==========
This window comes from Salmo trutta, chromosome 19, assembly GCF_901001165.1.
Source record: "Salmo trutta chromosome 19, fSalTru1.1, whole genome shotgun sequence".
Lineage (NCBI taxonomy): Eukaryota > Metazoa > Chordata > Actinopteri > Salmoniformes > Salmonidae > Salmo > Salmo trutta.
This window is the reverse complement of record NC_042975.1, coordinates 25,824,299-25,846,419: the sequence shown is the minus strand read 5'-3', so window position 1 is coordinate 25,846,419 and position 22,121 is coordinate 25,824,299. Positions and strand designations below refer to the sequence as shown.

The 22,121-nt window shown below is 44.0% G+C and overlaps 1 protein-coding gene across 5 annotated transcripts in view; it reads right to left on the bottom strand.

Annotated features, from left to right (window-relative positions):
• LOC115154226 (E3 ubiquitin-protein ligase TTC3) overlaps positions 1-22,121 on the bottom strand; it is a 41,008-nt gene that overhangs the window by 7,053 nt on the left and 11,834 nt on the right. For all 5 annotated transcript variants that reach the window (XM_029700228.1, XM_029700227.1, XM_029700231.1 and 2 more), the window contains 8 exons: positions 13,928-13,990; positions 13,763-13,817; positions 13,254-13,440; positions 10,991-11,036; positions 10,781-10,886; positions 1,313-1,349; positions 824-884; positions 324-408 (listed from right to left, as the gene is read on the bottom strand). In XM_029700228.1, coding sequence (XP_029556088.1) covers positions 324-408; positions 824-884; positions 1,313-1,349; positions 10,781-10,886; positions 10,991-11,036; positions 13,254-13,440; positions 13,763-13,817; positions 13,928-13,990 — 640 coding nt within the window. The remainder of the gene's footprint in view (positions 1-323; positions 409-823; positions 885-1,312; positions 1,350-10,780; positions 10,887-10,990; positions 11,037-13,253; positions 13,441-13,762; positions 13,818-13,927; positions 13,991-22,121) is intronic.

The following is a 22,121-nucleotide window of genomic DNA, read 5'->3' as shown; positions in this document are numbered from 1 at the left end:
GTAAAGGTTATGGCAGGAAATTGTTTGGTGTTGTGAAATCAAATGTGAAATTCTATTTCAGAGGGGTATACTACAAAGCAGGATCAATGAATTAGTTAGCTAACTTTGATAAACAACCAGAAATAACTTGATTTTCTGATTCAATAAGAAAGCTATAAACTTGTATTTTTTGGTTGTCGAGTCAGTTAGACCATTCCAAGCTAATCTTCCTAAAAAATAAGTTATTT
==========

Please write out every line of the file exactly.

This window comes from Salmo trutta, chromosome 19, assembly GCF_901001165.1.
Source record: "Salmo trutta chromosome 19, fSalTru1.1, whole genome shotgun sequence".
Lineage (NCBI taxonomy): Eukaryota > Metazoa > Chordata > Actinopteri > Salmoniformes > Salmonidae > Salmo > Salmo trutta.
This window is the reverse complement of record NC_042975.1, coordinates 25,824,299-25,846,419: the sequence shown is the minus strand read 5'-3', so window position 1 is coordinate 25,846,419 and position 22,121 is coordinate 25,824,299. Positions and strand designations below refer to the sequence as shown.

The 22,121-nt window shown below is 44.0% G+C and overlaps 1 protein-coding gene across 5 annotated transcripts in view; it reads right to left on the bottom strand.

Annotated features, from left to right (window-relative positions):
• LOC115154226 (E3 ubiquitin-protein ligase TTC3) overlaps positions 1-22,121 on the bottom strand; it is a 41,008-nt gene that overhangs the window by 7,053 nt on the left and 11,834 nt on the right. For all 5 annotated transcript variants that reach the window (XM_029700228.1, XM_029700227.1, XM_029700231.1 and 2 more), the window contains 8 exons: positions 13,928-13,990; positions 13,763-13,817; positions 13,254-13,440; positions 10,991-11,036; positions 10,781-10,886; positions 1,313-1,349; positions 824-884; positions 324-408 (listed from right to left, as the gene is read on the bottom strand). In XM_029700228.1, coding sequence (XP_029556088.1) covers positions 324-408; positions 824-884; positions 1,313-1,349; positions 10,781-10,886; positions 10,991-11,036; positions 13,254-13,440; positions 13,763-13,817; positions 13,928-13,990 — 640 coding nt within the window. The remainder of the gene's footprint in view (positions 1-323; positions 409-823; positions 885-1,312; positions 1,350-10,780; positions 10,887-10,990; positions 11,037-13,253; positions 13,441-13,762; positions 13,818-13,927; positions 13,991-22,121) is intronic.

The following is a 22,121-nucleotide window of genomic DNA, read 5'->3' as shown; positions in this document are numbered from 1 at the left end:
GTAAAGGTTATGGCAGGAAATTGTTTGGTGTTGTGAAATCAAATGTGAAATTCTATTTCAGAGGGGTATACTACAAAGCAGGATCAATGAATTAGTTAGCTAACTTTGATAAACAACCAGAAATAACTTGATTTTCTGATTCAATAAGAAAGCTATAAACTTGTATTTTTTGGTTGTCGAGTCAGTTAGACCATTCCAAGCTAATCTTCCTAAAAAATAAGTTATTT